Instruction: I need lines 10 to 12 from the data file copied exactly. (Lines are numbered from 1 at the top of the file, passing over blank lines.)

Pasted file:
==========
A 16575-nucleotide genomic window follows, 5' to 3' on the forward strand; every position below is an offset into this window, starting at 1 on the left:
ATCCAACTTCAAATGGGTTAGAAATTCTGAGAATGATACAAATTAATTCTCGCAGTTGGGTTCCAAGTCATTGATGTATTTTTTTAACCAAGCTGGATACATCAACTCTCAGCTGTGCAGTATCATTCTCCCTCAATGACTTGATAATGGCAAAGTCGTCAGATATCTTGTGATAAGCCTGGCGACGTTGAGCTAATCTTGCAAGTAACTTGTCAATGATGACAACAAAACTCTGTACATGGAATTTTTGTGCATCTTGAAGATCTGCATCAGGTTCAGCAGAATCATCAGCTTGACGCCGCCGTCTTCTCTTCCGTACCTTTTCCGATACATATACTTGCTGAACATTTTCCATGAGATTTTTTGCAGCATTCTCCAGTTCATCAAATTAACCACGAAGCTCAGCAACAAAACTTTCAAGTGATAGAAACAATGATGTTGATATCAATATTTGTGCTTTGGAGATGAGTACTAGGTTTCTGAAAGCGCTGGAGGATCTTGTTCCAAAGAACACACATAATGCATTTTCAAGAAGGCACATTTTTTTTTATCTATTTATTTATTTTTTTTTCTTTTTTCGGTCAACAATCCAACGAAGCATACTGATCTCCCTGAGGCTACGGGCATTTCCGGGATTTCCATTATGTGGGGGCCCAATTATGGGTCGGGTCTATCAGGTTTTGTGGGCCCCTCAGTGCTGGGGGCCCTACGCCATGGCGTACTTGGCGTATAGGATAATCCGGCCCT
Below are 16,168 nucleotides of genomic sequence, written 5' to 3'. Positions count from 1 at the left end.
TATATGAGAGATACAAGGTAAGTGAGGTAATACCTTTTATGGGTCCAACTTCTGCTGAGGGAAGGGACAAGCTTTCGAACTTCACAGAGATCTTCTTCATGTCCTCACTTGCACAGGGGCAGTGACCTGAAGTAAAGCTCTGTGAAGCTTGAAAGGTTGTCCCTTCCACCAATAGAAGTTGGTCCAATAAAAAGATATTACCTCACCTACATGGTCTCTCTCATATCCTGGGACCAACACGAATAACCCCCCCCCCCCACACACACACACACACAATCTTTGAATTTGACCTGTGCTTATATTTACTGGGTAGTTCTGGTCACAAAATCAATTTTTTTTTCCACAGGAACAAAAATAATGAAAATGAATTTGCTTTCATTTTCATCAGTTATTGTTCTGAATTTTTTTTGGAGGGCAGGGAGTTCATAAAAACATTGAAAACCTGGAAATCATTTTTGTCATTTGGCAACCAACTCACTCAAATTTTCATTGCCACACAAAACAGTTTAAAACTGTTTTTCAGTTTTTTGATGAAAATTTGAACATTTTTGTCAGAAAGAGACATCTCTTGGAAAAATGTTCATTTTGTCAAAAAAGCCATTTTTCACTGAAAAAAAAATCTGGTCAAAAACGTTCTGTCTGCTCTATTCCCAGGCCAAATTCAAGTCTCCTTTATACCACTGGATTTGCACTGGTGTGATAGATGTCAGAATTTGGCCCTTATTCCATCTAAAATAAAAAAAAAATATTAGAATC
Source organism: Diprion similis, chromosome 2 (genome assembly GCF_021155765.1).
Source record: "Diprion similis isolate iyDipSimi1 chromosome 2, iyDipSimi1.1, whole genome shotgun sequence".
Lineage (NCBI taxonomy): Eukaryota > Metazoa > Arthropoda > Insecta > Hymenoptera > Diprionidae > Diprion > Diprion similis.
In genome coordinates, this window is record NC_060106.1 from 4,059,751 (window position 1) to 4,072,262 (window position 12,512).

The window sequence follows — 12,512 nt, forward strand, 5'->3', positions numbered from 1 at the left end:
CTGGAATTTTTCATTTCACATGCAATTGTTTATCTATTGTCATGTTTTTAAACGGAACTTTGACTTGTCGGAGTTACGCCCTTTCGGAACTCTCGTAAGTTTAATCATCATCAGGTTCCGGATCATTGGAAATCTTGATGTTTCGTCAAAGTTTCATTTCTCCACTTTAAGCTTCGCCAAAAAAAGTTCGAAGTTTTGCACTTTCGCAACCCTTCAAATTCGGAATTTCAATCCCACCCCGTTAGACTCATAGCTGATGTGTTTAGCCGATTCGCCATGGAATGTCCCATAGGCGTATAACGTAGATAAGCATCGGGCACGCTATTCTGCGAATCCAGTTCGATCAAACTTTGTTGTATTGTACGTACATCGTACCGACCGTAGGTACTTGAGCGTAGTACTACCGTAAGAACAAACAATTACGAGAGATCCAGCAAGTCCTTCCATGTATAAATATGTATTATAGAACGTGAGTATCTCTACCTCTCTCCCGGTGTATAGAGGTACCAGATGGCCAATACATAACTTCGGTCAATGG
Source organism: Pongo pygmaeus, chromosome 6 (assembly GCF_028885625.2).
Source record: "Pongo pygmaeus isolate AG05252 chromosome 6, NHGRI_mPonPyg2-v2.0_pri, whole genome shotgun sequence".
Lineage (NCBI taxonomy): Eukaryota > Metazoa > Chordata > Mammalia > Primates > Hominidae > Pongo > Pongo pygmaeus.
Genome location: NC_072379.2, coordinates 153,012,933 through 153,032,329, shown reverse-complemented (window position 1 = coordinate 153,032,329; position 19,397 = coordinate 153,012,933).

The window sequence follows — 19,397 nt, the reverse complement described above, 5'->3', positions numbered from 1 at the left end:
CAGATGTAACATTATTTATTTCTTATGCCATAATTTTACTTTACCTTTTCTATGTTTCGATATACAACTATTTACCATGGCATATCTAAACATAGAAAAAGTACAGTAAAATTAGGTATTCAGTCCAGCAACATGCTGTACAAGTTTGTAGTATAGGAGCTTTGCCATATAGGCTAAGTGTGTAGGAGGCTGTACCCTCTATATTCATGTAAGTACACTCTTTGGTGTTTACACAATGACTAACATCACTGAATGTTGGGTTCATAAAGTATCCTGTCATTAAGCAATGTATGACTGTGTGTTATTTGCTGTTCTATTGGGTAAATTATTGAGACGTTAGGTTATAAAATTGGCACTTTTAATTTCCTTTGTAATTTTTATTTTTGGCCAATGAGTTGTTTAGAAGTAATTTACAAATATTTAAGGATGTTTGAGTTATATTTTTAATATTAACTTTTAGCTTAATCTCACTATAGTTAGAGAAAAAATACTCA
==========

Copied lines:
CTGGAATTTTTCATTTCACATGCAATTGTTTATCTATTGTCATGTTTTTAAACGGAACTTTGACTTGTCGGAGTTACGCCCTTTCGGAACTCTCGTAAGTTTAATCATCATCAGGTTCCGGATCATTGGAAATCTTGATGTTTCGTCAAAGTTTCATTTCTCCACTTTAAGCTTCGCCAAAAAAAGTTCGAAGTTTTGCACTTTCGCAACCCTTCAAATTCGGAATTTCAATCCCACCCCGTTAGACTCATAGCTGATGTGTTTAGCCGATTCGCCATGGAATGTCCCATAGGCGTATAACGTAGATAAGCATCGGGCACGCTATTCTGCGAATCCAGTTCGATCAAACTTTGTTGTATTGTACGTACATCGTACCGACCGTAGGTACTTGAGCGTAGTACTACCGTAAGAACAAACAATTACGAGAGATCCAGCAAGTCCTTCCATGTATAAATATGTATTATAGAACGTGAGTATCTCTACCTCTCTCCCGGTGTATAGAGGTACCAGATGGCCAATACATAACTTCGGTCAATGG
Source organism: Pongo pygmaeus, chromosome 6 (assembly GCF_028885625.2).
Source record: "Pongo pygmaeus isolate AG05252 chromosome 6, NHGRI_mPonPyg2-v2.0_pri, whole genome shotgun sequence".